According to the Guardian, a 6 year investigation that began with an illegal immigration probe saw investigators launch raids across Italy on Friday targeting 18 people thought to have links to the terrorist group al-Qaida.
It is not yet known how many people have been arrested, however the spiritual leader of the Muslim community on Sardina is thought to have been arrested. Other targeted members are thought to have fled the country.
Among those that police were searching for were men suspected of involvement in the October 2009 bombing of the Meena Bazaar in Peshwar which killed more than 100 people.
The group is also believed to have planned the demise of the Pakistani government, according to police.
Italian Interior Minister, Angelino Alfano described it as an "extraordinary operation".
He said: "With one sole investigation that started in 2009 we have succeeded in not only dismantling a network of people traffickers but also detaining several individuals accused of conspiring with terrorist aims and others of involvement in attacks."
A press conference was told that wiretaps suggested suspects had been planning an attack on the Vatican in 2010 and that a suicide bomber had arrived in Rome. However it was reported the suspected bomber left Rome.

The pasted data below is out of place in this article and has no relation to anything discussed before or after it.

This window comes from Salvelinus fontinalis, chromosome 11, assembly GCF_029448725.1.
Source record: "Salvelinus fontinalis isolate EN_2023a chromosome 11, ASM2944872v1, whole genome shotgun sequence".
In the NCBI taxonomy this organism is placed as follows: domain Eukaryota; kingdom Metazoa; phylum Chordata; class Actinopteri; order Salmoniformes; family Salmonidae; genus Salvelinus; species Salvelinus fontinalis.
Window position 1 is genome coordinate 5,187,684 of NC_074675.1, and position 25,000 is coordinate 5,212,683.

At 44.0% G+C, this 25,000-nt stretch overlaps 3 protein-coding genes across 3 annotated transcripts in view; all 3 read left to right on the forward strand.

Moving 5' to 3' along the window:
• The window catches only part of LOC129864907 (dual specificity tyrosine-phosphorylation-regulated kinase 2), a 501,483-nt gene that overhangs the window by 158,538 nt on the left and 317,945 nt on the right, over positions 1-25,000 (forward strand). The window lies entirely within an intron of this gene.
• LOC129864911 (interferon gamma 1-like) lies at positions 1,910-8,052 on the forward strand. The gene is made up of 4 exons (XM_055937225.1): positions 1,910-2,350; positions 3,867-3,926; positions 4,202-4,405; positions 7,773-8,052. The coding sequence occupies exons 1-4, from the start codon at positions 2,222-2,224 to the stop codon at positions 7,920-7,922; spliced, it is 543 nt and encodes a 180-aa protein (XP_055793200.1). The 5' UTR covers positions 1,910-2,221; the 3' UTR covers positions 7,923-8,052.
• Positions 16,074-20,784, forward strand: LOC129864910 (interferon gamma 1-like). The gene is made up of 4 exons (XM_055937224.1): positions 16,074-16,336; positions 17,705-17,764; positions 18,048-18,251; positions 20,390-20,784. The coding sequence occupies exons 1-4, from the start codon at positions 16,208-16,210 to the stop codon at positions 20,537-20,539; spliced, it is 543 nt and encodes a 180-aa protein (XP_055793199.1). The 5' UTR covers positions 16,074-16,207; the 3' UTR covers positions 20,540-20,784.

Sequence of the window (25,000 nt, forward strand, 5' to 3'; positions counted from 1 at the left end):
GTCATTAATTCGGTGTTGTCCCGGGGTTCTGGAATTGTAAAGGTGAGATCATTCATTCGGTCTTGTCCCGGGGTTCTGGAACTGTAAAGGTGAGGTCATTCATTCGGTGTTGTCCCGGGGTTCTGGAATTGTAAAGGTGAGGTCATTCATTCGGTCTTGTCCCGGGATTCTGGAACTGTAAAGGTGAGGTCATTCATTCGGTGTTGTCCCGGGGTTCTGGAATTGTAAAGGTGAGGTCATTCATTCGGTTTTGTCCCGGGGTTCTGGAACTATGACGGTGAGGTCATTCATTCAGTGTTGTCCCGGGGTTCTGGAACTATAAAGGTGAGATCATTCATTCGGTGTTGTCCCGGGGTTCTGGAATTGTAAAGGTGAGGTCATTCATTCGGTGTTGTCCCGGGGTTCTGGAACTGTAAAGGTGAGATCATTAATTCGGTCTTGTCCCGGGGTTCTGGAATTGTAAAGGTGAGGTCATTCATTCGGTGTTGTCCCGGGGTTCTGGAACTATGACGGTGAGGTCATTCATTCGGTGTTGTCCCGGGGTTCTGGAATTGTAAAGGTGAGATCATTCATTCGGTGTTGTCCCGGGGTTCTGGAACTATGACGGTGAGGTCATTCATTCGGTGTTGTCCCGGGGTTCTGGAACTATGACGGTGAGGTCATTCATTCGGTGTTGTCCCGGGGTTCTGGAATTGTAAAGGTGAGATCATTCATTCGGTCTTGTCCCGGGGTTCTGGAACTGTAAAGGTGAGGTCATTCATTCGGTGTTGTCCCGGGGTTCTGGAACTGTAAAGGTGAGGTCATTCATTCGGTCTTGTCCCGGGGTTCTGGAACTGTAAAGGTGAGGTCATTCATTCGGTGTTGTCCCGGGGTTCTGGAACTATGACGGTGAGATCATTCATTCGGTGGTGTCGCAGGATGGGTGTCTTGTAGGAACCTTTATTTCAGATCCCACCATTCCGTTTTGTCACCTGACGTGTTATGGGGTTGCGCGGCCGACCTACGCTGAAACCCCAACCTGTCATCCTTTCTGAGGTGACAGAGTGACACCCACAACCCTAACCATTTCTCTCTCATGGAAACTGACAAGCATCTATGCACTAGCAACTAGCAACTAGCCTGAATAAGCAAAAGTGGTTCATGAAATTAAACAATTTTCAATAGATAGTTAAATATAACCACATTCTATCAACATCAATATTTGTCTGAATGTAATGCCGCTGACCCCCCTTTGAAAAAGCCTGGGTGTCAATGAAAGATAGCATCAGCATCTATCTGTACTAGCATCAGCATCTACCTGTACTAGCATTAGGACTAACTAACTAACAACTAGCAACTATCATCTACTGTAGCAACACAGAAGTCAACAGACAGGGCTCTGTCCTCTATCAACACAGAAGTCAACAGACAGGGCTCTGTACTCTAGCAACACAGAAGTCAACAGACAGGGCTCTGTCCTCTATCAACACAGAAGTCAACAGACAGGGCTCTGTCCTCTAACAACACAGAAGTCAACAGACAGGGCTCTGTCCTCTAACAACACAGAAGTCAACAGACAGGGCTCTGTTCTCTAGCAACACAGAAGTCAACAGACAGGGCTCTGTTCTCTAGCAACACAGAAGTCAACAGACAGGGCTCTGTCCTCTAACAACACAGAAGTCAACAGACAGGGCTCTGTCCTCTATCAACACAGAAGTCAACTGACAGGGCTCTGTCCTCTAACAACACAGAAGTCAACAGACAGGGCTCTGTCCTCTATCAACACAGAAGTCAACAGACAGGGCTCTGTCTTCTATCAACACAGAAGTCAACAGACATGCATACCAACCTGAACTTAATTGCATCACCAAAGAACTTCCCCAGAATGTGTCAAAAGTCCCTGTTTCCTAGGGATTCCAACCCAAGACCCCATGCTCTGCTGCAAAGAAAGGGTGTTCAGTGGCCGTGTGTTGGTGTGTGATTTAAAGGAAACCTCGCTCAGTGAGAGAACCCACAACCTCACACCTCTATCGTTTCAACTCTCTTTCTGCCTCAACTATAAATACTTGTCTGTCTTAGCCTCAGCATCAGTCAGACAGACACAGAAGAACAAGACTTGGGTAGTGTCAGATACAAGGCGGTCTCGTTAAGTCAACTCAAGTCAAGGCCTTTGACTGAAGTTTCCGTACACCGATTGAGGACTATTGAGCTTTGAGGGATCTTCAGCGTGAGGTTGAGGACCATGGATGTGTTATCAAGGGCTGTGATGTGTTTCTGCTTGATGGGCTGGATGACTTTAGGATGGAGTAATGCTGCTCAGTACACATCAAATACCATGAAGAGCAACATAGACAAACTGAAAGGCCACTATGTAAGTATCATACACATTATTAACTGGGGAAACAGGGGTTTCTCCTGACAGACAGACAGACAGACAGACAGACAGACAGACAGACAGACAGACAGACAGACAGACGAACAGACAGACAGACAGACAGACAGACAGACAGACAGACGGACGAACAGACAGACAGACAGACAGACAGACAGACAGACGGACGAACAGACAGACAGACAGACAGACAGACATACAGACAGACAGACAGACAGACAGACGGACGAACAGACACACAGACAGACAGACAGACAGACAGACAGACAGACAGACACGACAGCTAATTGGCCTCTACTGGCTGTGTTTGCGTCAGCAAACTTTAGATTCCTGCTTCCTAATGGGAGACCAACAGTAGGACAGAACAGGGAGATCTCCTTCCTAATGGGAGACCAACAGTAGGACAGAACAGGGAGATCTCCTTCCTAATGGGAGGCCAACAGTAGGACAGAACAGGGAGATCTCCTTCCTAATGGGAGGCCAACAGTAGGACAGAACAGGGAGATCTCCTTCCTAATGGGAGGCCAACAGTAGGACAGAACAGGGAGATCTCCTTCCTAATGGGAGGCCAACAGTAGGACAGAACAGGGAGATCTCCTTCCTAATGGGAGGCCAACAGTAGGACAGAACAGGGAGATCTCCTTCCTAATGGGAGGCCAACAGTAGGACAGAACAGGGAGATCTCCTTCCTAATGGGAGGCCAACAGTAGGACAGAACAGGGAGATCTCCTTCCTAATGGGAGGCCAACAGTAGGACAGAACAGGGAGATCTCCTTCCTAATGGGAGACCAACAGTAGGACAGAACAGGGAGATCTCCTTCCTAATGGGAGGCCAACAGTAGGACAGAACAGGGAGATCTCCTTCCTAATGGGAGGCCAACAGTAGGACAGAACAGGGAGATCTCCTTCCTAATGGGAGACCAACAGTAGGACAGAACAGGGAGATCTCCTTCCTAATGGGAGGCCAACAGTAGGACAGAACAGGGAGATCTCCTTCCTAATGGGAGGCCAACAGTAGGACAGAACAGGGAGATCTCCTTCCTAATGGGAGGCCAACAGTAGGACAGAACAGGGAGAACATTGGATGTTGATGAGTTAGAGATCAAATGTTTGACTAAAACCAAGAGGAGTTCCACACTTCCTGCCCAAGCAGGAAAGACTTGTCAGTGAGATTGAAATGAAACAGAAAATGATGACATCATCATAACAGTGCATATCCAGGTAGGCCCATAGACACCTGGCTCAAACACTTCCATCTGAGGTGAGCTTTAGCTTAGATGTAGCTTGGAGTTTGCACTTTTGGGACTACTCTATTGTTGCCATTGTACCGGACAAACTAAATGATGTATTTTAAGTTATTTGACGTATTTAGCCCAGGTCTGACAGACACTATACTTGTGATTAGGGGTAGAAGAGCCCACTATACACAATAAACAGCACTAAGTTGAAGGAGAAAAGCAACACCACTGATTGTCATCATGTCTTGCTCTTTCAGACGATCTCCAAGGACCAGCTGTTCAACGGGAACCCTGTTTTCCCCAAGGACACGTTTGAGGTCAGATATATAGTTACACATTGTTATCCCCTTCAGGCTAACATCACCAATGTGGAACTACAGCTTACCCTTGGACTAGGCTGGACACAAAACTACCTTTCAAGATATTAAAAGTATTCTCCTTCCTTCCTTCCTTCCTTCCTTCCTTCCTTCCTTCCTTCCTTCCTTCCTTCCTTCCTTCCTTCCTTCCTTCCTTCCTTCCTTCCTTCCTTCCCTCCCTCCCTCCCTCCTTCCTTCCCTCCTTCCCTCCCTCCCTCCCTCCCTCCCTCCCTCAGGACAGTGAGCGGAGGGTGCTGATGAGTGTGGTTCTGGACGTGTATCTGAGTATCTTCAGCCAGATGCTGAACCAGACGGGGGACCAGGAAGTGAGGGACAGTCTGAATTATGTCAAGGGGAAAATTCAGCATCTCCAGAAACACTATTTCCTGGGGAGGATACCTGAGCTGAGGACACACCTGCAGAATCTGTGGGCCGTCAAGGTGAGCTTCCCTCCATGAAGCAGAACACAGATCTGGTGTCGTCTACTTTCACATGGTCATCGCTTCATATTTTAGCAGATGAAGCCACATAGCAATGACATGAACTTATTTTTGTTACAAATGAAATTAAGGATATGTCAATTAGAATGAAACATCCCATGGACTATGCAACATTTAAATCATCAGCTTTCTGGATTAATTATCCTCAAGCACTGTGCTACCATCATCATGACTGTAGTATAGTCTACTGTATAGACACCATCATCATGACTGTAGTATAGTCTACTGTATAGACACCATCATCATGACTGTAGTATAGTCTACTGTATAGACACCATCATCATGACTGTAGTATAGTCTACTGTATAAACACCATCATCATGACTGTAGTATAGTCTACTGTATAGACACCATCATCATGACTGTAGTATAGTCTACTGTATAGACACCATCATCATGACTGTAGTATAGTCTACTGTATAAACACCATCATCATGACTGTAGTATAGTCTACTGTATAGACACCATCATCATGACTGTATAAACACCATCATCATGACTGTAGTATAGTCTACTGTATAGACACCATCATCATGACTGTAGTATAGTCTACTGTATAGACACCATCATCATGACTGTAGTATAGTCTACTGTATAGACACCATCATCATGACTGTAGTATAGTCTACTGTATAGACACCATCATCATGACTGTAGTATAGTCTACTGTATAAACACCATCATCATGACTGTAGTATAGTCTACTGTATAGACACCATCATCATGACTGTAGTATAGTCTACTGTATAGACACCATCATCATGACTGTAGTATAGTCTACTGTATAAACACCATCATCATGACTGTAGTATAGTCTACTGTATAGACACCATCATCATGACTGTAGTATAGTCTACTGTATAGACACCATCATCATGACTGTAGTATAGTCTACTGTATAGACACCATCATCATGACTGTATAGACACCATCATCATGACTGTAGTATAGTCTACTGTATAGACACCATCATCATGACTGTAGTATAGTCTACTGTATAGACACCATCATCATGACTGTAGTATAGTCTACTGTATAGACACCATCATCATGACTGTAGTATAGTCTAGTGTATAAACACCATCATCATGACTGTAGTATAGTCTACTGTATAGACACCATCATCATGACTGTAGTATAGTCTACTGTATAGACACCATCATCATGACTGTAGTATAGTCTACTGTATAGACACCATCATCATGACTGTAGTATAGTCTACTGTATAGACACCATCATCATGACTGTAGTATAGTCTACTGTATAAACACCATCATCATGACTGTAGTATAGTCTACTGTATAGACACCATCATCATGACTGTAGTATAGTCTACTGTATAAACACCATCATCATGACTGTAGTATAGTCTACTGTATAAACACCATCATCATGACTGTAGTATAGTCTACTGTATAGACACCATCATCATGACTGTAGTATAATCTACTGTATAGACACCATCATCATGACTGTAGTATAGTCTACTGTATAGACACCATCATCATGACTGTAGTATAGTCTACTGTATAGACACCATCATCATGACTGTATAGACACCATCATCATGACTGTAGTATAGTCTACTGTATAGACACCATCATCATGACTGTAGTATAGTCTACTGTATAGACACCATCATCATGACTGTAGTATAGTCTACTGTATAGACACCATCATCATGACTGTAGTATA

Speaking in a statement Federico Lombardi, the Vatican spokesman said: "From what it appears, this concerns a hypothesis that dates from 2010 which didn't occur.
"It has therefore no relevance today and no reason for particular concern."
The raids come as there has been an increase in tension across Europe and the rest of the world - attacks in Paris, Sydney and Copenhagen have left more than people 20 dead, and it is reported detectives in Britain have made more than 200 terror-related arrests over 2014.
Warrants issued in Italy accuse the suspects of belonging to "an organisation dedicated to transnational criminal activities inspired by al-Qaida and other radical organisations pursuing armed struggle against the west and insurrection against the current government of Pakistan".
An officer in the Anti-Terrorism Unit, behind the investigation, Mario Carta, said the suspects had spoken "in ironic terms about the Pope".
Other recordings suggest two members of the network were part of Bin Laden's security unit before he was killed by US special forces in May 2011.